Malaria-associated bacteremia accounts for up to one-third of deaths from severe malaria, and non-typhoidal Salmonella (NTS) has been reported as a major complication of severe malarial infection.
Given the central importance of anti-malarial drugs in the treatment of malaria, there is a need to understand the effect of Plasmodium infection on the broad spectrum of drug metabolizing enzymes. Previous studies have shown reduced clearance of quinine, a treatment for Plasmodium infection, in individuals with malaria.
The ability of malaria (Plasmodium) parasites to adjust investment into sexual transmission stages versus asexually replicating stages is well known, but plasticity in other traits underpinning the replication rate of asexual stages in the blood has received less attention. Such traits include burst size (the number of merozoites produced per schizont), the duration of the asexual cycle, and invasion preference for different ages of red blood cell (RBC).
Malaria represents a worldwide medical emergency affecting mainly poor areas. Plasmodium parasites during blood stages can release kinins to the extracellular space after internalization of host kininogen inside erythrocytes and these released peptides could represent an important mechanism in liver pathophysiology by activation of calcium signaling pathway in endothelial cells of vertebrate host. Receptors (B1 and B2) activated by kinins peptides are important elements for the control of haemodynamics in liver and its physiology. The aim of this study was to identify changes in the liver host responses (i.e. kinin receptors expression and localization) and the effect of ACE inhibition during malaria infection using a murine model.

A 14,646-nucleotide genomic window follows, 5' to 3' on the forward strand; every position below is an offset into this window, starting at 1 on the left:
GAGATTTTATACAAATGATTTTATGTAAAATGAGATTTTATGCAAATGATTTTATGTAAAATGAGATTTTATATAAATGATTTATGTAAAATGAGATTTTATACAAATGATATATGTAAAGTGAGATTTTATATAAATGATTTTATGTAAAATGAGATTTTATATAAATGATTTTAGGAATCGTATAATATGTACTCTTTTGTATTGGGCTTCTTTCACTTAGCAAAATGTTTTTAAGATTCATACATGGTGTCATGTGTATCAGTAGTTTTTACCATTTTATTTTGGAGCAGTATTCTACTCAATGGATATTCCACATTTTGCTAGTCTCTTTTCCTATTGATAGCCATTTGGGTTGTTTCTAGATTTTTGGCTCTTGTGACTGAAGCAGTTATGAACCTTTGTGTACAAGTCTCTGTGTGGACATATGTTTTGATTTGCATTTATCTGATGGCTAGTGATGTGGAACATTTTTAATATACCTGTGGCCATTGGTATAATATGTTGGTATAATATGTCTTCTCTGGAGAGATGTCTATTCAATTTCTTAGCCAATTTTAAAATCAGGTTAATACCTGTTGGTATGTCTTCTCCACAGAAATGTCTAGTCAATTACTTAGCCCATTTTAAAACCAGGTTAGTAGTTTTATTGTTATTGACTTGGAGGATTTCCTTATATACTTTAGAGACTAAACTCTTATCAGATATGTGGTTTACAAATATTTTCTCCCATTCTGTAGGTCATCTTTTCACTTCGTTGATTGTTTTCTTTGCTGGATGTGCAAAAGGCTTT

A complete understanding of the mechanisms underlying the acquisition of protective immunity is crucial to improve vaccine strategies to eradicate malaria.
Ubiquitination tags proteins for different functions within the cell. One of the most abundant and studied ubiquitin modification is the Lys48 polyubiquitin chain that modifies proteins for their destruction by proteasome.
These results indicate that ICAM-1-mediated cytoadherence is important in the P. chabaudi model of malaria and suggest that for rodent malarias, as for P. falciparum, there may be multiple host and parasite molecules involved in sequestration.
These studies demonstrate exacerbated neuroinflammation concurrent with development of behavioural symptoms in P. chabaudi infection of IL-10−/− animals.
Protective vaccination induces self-healing of otherwise lethal blood-stage infections of Plasmodium chabaudi malaria.
Many microparasites infect new hosts with specialized life stages, requiring a subset of the parasite population to forgo proliferation and develop into transmission forms.